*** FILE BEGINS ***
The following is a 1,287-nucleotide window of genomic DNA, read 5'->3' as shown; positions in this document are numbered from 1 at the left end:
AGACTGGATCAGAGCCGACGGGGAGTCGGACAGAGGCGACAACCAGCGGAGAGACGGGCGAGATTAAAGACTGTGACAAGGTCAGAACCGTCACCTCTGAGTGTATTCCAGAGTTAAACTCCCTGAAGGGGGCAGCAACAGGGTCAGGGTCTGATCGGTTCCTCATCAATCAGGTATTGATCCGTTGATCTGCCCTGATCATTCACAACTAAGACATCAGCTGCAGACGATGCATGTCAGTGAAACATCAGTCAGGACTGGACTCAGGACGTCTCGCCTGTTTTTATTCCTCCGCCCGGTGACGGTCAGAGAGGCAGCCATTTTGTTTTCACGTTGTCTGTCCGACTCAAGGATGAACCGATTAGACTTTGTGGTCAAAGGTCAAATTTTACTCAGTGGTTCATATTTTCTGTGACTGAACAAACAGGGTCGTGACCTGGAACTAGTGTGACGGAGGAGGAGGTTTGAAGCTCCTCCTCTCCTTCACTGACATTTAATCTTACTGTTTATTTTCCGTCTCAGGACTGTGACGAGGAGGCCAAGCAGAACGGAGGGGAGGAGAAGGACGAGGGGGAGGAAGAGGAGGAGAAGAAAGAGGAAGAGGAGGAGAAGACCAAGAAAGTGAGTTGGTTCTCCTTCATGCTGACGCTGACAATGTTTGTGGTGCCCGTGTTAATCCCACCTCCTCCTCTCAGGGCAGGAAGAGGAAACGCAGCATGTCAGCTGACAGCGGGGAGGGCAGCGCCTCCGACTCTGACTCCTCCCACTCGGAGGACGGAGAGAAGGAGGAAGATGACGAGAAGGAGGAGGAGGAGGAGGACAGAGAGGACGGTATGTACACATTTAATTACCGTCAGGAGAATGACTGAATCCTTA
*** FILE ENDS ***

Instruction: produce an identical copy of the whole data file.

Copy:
The following is a 1,287-nucleotide window of genomic DNA, read 5'->3' as shown; positions in this document are numbered from 1 at the left end:
AGACTGGATCAGAGCCGACGGGGAGTCGGACAGAGGCGACAACCAGCGGAGAGACGGGCGAGATTAAAGACTGTGACAAGGTCAGAACCGTCACCTCTGAGTGTATTCCAGAGTTAAACTCCCTGAAGGGGGCAGCAACAGGGTCAGGGTCTGATCGGTTCCTCATCAATCAGGTATTGATCCGTTGATCTGCCCTGATCATTCACAACTAAGACATCAGCTGCAGACGATGCATGTCAGTGAAACATCAGTCAGGACTGGACTCAGGACGTCTCGCCTGTTTTTATTCCTCCGCCCGGTGACGGTCAGAGAGGCAGCCATTTTGTTTTCACGTTGTCTGTCCGACTCAAGGATGAACCGATTAGACTTTGTGGTCAAAGGTCAAATTTTACTCAGTGGTTCATATTTTCTGTGACTGAACAAACAGGGTCGTGACCTGGAACTAGTGTGACGGAGGAGGAGGTTTGAAGCTCCTCCTCTCCTTCACTGACATTTAATCTTACTGTTTATTTTCCGTCTCAGGACTGTGACGAGGAGGCCAAGCAGAACGGAGGGGAGGAGAAGGACGAGGGGGAGGAAGAGGAGGAGAAGAAAGAGGAAGAGGAGGAGAAGACCAAGAAAGTGAGTTGGTTCTCCTTCATGCTGACGCTGACAATGTTTGTGGTGCCCGTGTTAATCCCACCTCCTCCTCTCAGGGCAGGAAGAGGAAACGCAGCATGTCAGCTGACAGCGGGGAGGGCAGCGCCTCCGACTCTGACTCCTCCCACTCGGAGGACGGAGAGAAGGAGGAAGATGACGAGAAGGAGGAGGAGGAGGAGGACAGAGAGGACGGTATGTACACATTTAATTACCGTCAGGAGAATGACTGAATCCTTA